Tree mortality in a natural mixed forest affected by stand fragmentation and by a strong typhoon in northern Japan
Source: Journal of Forest Research, Volume 16, Number 3, June 2011 , pp. 215-222(8)
Abstract:Windthrow is recognized as an extremely significant disturbance in many forests. Its effects are increased by stand fragmentation, which exposes the stand to strong winds. In this study, we investigated the change in tree mortality in fragmented stands with the distance from the stand edge, in a conifer–broadleaved mixed forest in northern Japan. We set out experimental plots having three stand sizes (400, 1,600, 6,400 m2) and examined the stand dynamics over 10 years. Tree mortality tended to be higher in smaller stands, although an effect of stand size was found only in the first 5 years of the study. Distance-dependent individual mortality was obvious in Abies sachalinensis, the most vulnerable major tree species, again in the first 5 years, suggesting that wind-risk management should emphasize the area within ca. 20 m from the stand edge. No distant-dependent effect was found, however, in the latter 5 years, in which there was a strong typhoon; tree deaths occurred throughout the stand (irrespective of distance within) as a result of this event. We conclude that the severity of wind can cause the features of wind-induced damage to differ; stand edge effects peculiar to a small forest are unlikely to occur with particularly strong winds, and the effect of fragmentation might therefore be clear only in weaker disturbances.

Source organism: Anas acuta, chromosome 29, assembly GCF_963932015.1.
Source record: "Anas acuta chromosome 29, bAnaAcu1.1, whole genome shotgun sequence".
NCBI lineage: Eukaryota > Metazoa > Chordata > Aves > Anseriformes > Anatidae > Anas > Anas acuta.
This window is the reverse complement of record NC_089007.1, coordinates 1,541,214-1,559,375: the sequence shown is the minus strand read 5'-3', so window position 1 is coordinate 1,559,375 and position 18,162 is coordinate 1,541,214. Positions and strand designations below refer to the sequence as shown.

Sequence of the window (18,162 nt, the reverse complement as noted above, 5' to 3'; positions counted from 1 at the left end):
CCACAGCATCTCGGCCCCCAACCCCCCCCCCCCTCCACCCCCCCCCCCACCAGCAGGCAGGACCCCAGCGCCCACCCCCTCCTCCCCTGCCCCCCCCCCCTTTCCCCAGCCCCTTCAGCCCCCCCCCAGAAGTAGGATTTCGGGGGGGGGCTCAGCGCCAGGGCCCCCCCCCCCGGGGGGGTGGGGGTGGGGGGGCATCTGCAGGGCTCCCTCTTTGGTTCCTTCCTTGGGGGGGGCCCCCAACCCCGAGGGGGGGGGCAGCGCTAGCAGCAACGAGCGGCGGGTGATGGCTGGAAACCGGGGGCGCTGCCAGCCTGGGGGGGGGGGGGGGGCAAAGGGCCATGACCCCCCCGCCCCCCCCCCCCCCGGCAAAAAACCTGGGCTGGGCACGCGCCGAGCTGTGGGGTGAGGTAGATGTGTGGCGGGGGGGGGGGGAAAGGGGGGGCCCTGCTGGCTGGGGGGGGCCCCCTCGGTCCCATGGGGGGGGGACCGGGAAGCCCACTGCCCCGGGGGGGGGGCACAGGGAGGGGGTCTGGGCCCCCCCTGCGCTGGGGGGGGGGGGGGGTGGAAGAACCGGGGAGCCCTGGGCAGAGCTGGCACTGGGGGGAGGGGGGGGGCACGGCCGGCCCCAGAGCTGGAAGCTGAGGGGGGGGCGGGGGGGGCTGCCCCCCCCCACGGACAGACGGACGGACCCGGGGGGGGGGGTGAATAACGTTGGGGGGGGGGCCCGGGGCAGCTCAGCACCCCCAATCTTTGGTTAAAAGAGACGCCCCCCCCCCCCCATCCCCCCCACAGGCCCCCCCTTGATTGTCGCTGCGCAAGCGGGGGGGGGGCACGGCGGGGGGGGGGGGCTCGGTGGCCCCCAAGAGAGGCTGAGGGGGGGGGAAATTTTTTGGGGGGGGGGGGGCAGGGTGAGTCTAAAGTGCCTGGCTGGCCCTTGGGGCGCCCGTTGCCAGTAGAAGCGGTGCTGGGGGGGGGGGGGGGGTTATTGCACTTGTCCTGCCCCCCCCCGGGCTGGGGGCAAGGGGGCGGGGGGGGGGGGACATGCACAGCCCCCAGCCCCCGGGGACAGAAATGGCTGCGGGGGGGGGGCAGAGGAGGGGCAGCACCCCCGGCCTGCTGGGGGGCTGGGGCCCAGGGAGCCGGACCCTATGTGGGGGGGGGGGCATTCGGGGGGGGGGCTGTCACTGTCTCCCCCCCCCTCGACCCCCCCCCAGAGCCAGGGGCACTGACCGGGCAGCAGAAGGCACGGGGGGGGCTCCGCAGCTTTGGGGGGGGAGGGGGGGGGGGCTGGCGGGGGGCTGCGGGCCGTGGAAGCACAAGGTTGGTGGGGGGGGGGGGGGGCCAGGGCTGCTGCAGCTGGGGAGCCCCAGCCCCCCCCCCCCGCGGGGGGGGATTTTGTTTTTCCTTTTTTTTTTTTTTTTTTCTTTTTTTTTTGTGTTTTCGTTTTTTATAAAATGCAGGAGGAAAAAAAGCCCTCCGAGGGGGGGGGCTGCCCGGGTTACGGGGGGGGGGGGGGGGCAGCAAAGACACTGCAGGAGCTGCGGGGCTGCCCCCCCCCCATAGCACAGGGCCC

Document Type: Research Article
Affiliations: 1: Uryu Experimental Forest, Field Science Center for Northern Biosphere, Hokkaido University, Moshiri, Horokanai, 074-0741, Japan, Email: firstname.lastname@example.org 2: Shikoku Research Center, Forestry and Forest Products Research Institute, Kochi, Japan 3: Northern Development Office, Field Science Center for Northern Biosphere, Hokkaido University, Sapporo, Japan 4: Graduate School of Agriculture, Hokkaido University, Sapporo, Japan 5: Tomakomai Experimental Forest, Field Science Center for Northern Biosphere, Hokkaido University, Tomakomai, Japan
Publication date: June 1, 2011